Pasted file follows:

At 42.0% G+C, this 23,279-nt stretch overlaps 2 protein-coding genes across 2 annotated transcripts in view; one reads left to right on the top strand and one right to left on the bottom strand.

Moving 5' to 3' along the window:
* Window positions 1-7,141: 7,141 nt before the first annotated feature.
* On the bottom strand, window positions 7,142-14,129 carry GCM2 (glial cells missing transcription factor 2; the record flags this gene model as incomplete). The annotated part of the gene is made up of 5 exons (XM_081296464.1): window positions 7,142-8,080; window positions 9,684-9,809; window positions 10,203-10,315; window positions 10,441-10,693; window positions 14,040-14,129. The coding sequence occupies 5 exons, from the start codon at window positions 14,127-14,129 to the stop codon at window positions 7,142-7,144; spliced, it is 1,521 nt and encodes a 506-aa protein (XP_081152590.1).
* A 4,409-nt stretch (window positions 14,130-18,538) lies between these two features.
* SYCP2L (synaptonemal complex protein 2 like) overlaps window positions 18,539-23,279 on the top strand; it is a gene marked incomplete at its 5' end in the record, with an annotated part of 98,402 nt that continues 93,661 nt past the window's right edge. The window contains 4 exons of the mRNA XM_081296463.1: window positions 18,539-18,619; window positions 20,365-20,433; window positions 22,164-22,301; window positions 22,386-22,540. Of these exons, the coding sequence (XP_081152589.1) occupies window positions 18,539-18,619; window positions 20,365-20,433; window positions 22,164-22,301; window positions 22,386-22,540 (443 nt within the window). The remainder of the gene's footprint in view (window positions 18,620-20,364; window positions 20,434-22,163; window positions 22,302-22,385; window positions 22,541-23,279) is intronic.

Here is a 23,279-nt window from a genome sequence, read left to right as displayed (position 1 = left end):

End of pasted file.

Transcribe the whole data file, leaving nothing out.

At 42.0% G+C, this 23,279-nt stretch overlaps 2 protein-coding genes across 2 annotated transcripts in view; one reads left to right on the top strand and one right to left on the bottom strand.

Moving 5' to 3' along the window:
* Window positions 1-7,141: 7,141 nt before the first annotated feature.
* On the bottom strand, window positions 7,142-14,129 carry GCM2 (glial cells missing transcription factor 2; the record flags this gene model as incomplete). The annotated part of the gene is made up of 5 exons (XM_081296464.1): window positions 7,142-8,080; window positions 9,684-9,809; window positions 10,203-10,315; window positions 10,441-10,693; window positions 14,040-14,129. The coding sequence occupies 5 exons, from the start codon at window positions 14,127-14,129 to the stop codon at window positions 7,142-7,144; spliced, it is 1,521 nt and encodes a 506-aa protein (XP_081152590.1).
* A 4,409-nt stretch (window positions 14,130-18,538) lies between these two features.
* SYCP2L (synaptonemal complex protein 2 like) overlaps window positions 18,539-23,279 on the top strand; it is a gene marked incomplete at its 5' end in the record, with an annotated part of 98,402 nt that continues 93,661 nt past the window's right edge. The window contains 4 exons of the mRNA XM_081296463.1: window positions 18,539-18,619; window positions 20,365-20,433; window positions 22,164-22,301; window positions 22,386-22,540. Of these exons, the coding sequence (XP_081152589.1) occupies window positions 18,539-18,619; window positions 20,365-20,433; window positions 22,164-22,301; window positions 22,386-22,540 (443 nt within the window). The remainder of the gene's footprint in view (window positions 18,620-20,364; window positions 20,434-22,163; window positions 22,302-22,385; window positions 22,541-23,279) is intronic.

Here is a 23,279-nt window from a genome sequence, read left to right as displayed (position 1 = left end):